Staunton, December 11 – Rabbi Aleksandr Boroda, the president o f the Federation of Jewish Communities of Russia (FEOR), says that Jews in the Russian capital are planning to build a number of new synagogues so that the religious in the capital will be able to walk to them and thus not violate sabbath rules.
At present, there are slightly more than 20 synagogues in Moscow, a number that might seem sufficient for the roughly 100,000 Jews living there, especially given that many of them are not religious. But many Jews live far from any one of them and cannot attend services without having to use proscribed means of transportation (ria.ru/20201211/sinagogi-1588723896.html).
Two things about Boroda’s announcement make it important. On the one hand, he has picked up the argument of the Moscow Patriarchate of the Russian Orthodox Church that more of its churches must be opened because there should be enough religious facilities to be “within walking distance.”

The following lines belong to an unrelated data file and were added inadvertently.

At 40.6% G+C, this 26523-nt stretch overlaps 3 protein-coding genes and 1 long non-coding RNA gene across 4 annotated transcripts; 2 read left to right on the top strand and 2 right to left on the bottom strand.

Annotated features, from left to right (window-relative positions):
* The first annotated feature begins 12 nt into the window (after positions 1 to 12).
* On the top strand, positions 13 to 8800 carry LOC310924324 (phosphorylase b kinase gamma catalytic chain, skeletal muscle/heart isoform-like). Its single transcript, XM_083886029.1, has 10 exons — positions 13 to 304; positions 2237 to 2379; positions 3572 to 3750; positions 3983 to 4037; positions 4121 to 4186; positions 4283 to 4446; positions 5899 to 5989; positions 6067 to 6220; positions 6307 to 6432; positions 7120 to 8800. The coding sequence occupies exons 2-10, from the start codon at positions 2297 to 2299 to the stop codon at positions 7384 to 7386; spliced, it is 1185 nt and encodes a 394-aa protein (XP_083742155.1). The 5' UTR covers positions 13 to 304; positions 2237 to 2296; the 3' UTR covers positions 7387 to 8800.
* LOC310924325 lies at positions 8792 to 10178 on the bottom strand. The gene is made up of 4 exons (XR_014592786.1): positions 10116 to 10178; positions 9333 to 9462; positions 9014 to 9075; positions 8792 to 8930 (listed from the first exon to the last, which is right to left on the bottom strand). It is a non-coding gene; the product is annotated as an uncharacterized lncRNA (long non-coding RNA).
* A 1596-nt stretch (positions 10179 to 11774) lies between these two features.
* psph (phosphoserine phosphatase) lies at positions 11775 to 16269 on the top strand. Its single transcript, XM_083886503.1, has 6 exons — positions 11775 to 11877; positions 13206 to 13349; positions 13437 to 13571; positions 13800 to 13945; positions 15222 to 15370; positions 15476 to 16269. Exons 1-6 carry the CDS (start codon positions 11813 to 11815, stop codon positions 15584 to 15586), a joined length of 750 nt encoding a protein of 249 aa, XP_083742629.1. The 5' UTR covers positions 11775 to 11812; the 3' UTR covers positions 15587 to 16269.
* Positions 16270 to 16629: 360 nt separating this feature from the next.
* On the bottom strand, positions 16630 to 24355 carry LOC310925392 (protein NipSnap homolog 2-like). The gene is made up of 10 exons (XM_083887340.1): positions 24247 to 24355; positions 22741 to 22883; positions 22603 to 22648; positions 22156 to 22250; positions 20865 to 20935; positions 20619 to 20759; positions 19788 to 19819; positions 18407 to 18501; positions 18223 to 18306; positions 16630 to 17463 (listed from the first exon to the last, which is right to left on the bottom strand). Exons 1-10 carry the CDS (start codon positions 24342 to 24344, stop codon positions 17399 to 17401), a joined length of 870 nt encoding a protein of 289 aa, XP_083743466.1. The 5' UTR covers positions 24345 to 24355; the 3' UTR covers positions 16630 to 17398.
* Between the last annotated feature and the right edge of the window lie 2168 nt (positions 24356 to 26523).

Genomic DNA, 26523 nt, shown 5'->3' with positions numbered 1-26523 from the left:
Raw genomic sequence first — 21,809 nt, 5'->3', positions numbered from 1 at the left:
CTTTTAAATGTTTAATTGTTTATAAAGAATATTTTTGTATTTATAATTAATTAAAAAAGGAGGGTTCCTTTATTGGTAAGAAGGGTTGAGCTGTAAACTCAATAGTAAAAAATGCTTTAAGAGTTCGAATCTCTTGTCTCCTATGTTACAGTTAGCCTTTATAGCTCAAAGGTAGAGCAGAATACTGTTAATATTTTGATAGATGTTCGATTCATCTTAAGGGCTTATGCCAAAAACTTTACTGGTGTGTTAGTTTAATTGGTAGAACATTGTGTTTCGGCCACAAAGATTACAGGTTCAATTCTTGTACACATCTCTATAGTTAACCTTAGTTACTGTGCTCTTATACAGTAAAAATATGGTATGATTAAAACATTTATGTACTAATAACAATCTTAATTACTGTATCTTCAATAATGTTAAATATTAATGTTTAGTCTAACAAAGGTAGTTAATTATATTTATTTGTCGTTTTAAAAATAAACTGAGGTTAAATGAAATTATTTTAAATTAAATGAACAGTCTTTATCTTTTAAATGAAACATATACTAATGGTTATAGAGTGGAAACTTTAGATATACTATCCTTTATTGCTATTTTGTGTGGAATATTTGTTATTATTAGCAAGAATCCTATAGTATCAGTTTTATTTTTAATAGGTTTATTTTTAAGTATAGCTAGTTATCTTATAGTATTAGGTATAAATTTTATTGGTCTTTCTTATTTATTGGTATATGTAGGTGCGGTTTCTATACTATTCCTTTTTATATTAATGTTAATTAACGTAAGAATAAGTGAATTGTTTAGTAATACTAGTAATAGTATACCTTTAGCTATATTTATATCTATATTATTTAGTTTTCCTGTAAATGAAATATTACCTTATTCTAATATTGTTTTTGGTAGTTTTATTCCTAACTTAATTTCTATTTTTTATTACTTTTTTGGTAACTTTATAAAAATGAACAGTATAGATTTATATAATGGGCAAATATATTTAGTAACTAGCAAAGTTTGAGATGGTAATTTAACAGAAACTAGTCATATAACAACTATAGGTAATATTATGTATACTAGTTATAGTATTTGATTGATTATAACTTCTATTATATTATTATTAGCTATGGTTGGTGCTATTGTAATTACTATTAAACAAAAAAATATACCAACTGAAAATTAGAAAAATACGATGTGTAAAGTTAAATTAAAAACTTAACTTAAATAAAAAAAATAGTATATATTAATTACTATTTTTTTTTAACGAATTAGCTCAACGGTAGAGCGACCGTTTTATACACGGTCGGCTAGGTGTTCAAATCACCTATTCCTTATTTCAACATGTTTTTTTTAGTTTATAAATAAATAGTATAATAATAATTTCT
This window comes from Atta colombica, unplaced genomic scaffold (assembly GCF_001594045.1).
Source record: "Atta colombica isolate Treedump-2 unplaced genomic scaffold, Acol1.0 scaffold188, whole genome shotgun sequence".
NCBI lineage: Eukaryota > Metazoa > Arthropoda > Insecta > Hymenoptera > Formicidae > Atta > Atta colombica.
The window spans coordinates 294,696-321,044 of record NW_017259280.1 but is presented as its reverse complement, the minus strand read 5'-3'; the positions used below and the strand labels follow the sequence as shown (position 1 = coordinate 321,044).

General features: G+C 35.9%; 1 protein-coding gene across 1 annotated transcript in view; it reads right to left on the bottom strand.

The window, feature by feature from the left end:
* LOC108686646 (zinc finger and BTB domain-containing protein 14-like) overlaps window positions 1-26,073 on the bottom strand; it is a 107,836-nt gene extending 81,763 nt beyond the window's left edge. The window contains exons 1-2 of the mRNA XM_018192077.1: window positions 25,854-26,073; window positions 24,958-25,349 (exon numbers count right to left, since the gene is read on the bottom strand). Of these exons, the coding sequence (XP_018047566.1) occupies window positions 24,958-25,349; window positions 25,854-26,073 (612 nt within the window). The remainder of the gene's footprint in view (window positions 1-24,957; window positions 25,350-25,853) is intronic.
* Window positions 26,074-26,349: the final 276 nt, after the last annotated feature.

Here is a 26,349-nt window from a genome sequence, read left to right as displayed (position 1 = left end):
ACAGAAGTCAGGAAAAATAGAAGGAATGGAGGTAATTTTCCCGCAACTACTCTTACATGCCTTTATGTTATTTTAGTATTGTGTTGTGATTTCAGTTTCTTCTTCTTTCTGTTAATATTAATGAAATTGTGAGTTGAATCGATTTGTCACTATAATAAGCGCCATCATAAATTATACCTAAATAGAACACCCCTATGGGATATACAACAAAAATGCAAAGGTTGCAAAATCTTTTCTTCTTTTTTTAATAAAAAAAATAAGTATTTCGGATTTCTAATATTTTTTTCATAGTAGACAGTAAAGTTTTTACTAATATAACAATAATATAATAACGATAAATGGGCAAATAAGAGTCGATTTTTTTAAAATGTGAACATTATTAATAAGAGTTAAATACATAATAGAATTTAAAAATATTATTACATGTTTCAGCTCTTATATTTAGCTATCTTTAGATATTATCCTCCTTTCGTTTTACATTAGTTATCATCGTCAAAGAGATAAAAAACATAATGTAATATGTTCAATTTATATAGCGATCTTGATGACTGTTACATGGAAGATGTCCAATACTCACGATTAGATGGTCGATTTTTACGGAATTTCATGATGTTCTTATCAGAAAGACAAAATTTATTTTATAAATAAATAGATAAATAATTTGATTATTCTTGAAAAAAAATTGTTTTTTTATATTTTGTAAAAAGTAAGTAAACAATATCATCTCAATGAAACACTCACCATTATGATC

And on the other, the FEOR leader’s use of this argument is certain to be picked up by Muslim leaders in Moscow and indeed other Russian cities. After all, there are an estimated 2.5 million Muslims in the Russian capital and only six public mosques, a far more radical imbalance than either Orthodox Christians or Jews already experience.
Up to now, the Jewish community in the Russian capital has sought to develop the synagogues it already has rather than build a large number of additional ones; but this change in approach will certainly spark new tensions not only because of the traditional NIMBY objections but also because other faiths, and the Muslims in the first instance, will likely follow its course.